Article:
It sounds like the husband has the overhwleminag amount of financial and decision-making power in the relationship and the OP is trying to fit in with his lifestyle decisions. That’s what I would have the problem with. 

    Post # 104
    Member
    6865 posts
    Busy Beekeeper
    • Wedding: September 2012

    Honestly I think this isn’t just a cut and dry situation. 

    For the average flight, no my husband wouldn’t sit in business and leave me in economy. When he flies solo he does quite often upgrade himself to business where as when I fly I rarely ever upgrade myself because I just can’t bring myself to spend the money. I take that back, it really just depends on the flight. If I’m back in economy with a row of 3 to myself and a relatively short flight I’m not upgrading. If it’s a packed flight and it’s over 4 hours, and the upgrade fee isn’t too crazy, I’ll upgrade.

    Business class on long haul flights is EXPENSIVE. My husband and I are NOT the kind of couple who needs to sit together. It’s not like we sit and chat on flights anyway. Still he wouldn’t go buy himself a luxury ticket in business class and leave me back in economy. I can completely understand not wanting to shell out the money to buy the extra business class seat, but I think if your husband went up there anyway and left you back in economy that would be a real dick move. 

    FWIW my husband is also the breadwinner in our house. Like you I consider his career sucess partly due to my support. Not financially but in the sense he spent a lot of years traveling almost full-time for work and I was at home (still working, part time) taking care of the house, making sure bills were paid, taking care of the dog, etc – which allowed him the luxury of being able to take on all the travel required to get him where he is and not have to worry about things at home.

    We mostly keep seperate accounts and he takes care of most of the bills while “my” money handles household items, groceries, my own personal bills, things for our son, etc. I say all that because it sounds as though I’m in a similar situation in terms of how we do things financially but that doesn’t give my husband an excuse to be an asshole. At the end of the day is what class you fly in really that big of a deal? No, but it’s not about that – it’s about being considerate and inclusive of your spouse.

    I think a great compromise could be one of you gets the business class seat on the flight there, and the other takes it on the flight home. 

    Post # 105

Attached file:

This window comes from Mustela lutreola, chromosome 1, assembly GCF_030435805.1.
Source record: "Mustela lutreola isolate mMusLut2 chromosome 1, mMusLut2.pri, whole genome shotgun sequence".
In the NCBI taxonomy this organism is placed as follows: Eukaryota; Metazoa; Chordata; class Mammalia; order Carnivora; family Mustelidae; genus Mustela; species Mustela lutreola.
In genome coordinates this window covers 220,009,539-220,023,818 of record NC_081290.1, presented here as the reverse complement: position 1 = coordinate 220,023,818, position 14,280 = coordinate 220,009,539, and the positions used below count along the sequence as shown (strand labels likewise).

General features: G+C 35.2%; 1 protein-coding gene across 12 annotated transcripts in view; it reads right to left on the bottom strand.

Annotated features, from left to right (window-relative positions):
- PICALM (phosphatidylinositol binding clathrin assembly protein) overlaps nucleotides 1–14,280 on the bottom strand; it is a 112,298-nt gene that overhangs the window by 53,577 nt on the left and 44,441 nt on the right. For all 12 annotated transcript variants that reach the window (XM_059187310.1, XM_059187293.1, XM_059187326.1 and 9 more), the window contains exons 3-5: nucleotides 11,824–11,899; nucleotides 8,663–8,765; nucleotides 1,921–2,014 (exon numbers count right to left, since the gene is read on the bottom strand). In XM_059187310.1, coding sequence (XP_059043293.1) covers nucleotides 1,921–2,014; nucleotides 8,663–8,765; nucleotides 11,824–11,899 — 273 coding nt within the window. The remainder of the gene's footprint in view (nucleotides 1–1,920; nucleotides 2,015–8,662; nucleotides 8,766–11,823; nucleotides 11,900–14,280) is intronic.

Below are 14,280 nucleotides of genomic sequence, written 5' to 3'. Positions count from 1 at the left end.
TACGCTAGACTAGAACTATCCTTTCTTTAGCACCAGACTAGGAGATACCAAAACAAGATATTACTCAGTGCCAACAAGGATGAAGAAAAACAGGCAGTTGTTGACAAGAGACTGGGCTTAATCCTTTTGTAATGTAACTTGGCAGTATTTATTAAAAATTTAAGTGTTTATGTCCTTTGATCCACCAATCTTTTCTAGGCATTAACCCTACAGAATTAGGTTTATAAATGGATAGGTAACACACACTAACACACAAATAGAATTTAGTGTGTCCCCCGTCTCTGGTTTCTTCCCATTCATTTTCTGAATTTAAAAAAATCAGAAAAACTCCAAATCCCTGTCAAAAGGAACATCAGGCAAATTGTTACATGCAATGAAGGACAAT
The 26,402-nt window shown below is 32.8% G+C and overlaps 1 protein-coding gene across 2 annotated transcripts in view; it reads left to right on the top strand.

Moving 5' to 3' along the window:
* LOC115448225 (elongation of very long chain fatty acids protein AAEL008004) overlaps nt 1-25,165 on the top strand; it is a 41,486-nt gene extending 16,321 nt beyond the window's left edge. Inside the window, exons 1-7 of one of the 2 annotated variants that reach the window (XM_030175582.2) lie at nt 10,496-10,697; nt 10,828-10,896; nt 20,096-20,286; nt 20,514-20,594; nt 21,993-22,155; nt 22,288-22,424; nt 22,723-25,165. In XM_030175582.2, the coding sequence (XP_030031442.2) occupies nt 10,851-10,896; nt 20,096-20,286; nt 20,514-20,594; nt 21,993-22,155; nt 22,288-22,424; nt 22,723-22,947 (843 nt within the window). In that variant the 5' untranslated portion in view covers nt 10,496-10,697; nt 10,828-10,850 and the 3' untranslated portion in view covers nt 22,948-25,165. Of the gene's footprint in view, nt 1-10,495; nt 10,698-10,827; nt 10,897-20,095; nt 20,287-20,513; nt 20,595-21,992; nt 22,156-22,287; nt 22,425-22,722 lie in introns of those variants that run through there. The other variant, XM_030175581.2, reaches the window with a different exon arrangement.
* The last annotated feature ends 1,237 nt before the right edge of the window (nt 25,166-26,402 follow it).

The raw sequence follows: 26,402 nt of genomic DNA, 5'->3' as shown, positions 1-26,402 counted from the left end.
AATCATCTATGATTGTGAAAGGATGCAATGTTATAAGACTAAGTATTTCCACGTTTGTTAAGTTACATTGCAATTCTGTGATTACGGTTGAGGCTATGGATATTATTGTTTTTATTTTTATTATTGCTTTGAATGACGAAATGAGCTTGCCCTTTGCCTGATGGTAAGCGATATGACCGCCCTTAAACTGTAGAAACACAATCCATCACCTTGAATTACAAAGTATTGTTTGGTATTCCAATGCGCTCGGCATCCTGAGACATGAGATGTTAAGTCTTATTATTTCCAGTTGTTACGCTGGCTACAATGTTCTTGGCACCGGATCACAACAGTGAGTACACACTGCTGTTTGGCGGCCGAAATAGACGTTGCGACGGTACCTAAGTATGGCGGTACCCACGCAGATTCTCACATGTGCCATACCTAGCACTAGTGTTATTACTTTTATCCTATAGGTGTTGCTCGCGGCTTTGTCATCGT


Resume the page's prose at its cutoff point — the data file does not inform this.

Member
    717 posts
    Busy bee
    • Wedding: January 2016

    Hmm. Having separate finances in a marriage is not a dynamic I really understand or can contribute much to. I’m a Stay-At-Home Mom and my husband works. I can’t really picture trying to justify him being able to get some perks that I can’t because he earns more money. We make our decisions together and try to make it so that we have the same quality of life (boosting each other up, not keeping one person down to what the other can afford). 

    If either me or my husband physically or mentally couldn’t deal without having an upgrade, but we couldn’t afford to upgrade both – I think the overall trip would come first and it would be a joint decision to make it work for the both of us. This would only fly because I know it would work either way for us. If one person needs (true meaning of the word) something, the other person will accomodate to make sure it happens. 

    If you’re always feeling the difference in your incomes, I’d recommend some sort of counseling to sort that out. That is not a comfortable dynamic to have. You two are a team. 

    It’s a difficult situation because it sounds like your husband is very used to this flying arrangement and has determined that it’s necessary, but it may not technically be necessary? In that case, if it’s not where you want to make a stand, I’d take up some room elsewhere – not in a petty way, just in a way that meets a want that’s bordering on a need that you may not be pushing for because you know you can go without. That’s how we have solved things where my husband was prioritizing his comfort and it was annoying me because I didn’t. The answer wasn’t to make him stop, it was for me to start doing similar things.